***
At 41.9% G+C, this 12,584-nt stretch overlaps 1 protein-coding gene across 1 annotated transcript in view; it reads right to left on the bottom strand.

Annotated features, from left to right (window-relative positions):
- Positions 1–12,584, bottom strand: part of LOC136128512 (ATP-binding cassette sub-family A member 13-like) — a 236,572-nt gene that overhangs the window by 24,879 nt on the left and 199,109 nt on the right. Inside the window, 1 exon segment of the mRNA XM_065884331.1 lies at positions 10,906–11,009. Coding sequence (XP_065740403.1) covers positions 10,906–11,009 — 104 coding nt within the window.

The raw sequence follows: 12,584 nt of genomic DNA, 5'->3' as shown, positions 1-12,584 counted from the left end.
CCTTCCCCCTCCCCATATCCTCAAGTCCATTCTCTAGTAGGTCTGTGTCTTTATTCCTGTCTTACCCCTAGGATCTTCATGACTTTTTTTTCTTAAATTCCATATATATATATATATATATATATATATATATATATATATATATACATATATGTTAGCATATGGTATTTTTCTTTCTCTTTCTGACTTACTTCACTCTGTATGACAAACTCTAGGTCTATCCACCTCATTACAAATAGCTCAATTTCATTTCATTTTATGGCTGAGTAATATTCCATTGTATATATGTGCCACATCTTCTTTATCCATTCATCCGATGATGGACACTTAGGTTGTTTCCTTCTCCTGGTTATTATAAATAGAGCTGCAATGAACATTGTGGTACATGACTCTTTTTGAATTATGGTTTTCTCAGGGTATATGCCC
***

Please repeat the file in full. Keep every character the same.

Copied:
At 41.9% G+C, this 12,584-nt stretch overlaps 1 protein-coding gene across 1 annotated transcript in view; it reads right to left on the bottom strand.

Annotated features, from left to right (window-relative positions):
- Positions 1–12,584, bottom strand: part of LOC136128512 (ATP-binding cassette sub-family A member 13-like) — a 236,572-nt gene that overhangs the window by 24,879 nt on the left and 199,109 nt on the right. Inside the window, 1 exon segment of the mRNA XM_065884331.1 lies at positions 10,906–11,009. Coding sequence (XP_065740403.1) covers positions 10,906–11,009 — 104 coding nt within the window.

The raw sequence follows: 12,584 nt of genomic DNA, 5'->3' as shown, positions 1-12,584 counted from the left end.
CCTTCCCCCTCCCCATATCCTCAAGTCCATTCTCTAGTAGGTCTGTGTCTTTATTCCTGTCTTACCCCTAGGATCTTCATGACTTTTTTTTCTTAAATTCCATATATATATATATATATATATATATATATATATATATATATATACATATATGTTAGCATATGGTATTTTTCTTTCTCTTTCTGACTTACTTCACTCTGTATGACAAACTCTAGGTCTATCCACCTCATTACAAATAGCTCAATTTCATTTCATTTTATGGCTGAGTAATATTCCATTGTATATATGTGCCACATCTTCTTTATCCATTCATCCGATGATGGACACTTAGGTTGTTTCCTTCTCCTGGTTATTATAAATAGAGCTGCAATGAACATTGTGGTACATGACTCTTTTTGAATTATGGTTTTCTCAGGGTATATGCCC